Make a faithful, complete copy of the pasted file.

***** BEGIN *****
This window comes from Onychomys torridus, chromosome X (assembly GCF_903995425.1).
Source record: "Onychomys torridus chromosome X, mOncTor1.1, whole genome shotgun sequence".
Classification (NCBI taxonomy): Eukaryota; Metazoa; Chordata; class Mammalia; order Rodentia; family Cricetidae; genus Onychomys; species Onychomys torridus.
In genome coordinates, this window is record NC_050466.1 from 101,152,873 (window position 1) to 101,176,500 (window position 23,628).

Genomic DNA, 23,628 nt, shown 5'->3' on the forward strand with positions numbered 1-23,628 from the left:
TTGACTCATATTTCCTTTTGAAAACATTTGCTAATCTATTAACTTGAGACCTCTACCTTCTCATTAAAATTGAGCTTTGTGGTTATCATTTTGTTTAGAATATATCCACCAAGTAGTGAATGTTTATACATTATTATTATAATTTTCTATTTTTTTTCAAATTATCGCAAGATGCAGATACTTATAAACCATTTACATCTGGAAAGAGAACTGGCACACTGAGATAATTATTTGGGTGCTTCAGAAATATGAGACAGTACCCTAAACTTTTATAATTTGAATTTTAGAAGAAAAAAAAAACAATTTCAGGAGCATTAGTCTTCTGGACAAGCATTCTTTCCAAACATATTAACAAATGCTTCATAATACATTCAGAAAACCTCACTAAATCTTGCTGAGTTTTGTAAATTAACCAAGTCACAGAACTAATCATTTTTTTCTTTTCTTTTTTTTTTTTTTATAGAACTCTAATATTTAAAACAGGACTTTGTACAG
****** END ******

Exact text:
This window comes from Onychomys torridus, chromosome X (assembly GCF_903995425.1).
Source record: "Onychomys torridus chromosome X, mOncTor1.1, whole genome shotgun sequence".
Classification (NCBI taxonomy): Eukaryota; Metazoa; Chordata; class Mammalia; order Rodentia; family Cricetidae; genus Onychomys; species Onychomys torridus.
In genome coordinates, this window is record NC_050466.1 from 101,152,873 (window position 1) to 101,176,500 (window position 23,628).

Genomic DNA, 23,628 nt, shown 5'->3' on the forward strand with positions numbered 1-23,628 from the left:
TTGACTCATATTTCCTTTTGAAAACATTTGCTAATCTATTAACTTGAGACCTCTACCTTCTCATTAAAATTGAGCTTTGTGGTTATCATTTTGTTTAGAATATATCCACCAAGTAGTGAATGTTTATACATTATTATTATAATTTTCTATTTTTTTTCAAATTATCGCAAGATGCAGATACTTATAAACCATTTACATCTGGAAAGAGAACTGGCACACTGAGATAATTATTTGGGTGCTTCAGAAATATGAGACAGTACCCTAAACTTTTATAATTTGAATTTTAGAAGAAAAAAAAAACAATTTCAGGAGCATTAGTCTTCTGGACAAGCATTCTTTCCAAACATATTAACAAATGCTTCATAATACATTCAGAAAACCTCACTAAATCTTGCTGAGTTTTGTAAATTAACCAAGTCACAGAACTAATCATTTTTTTCTTTTCTTTTTTTTTTTTTTATAGAACTCTAATATTTAAAACAGGACTTTGTACAG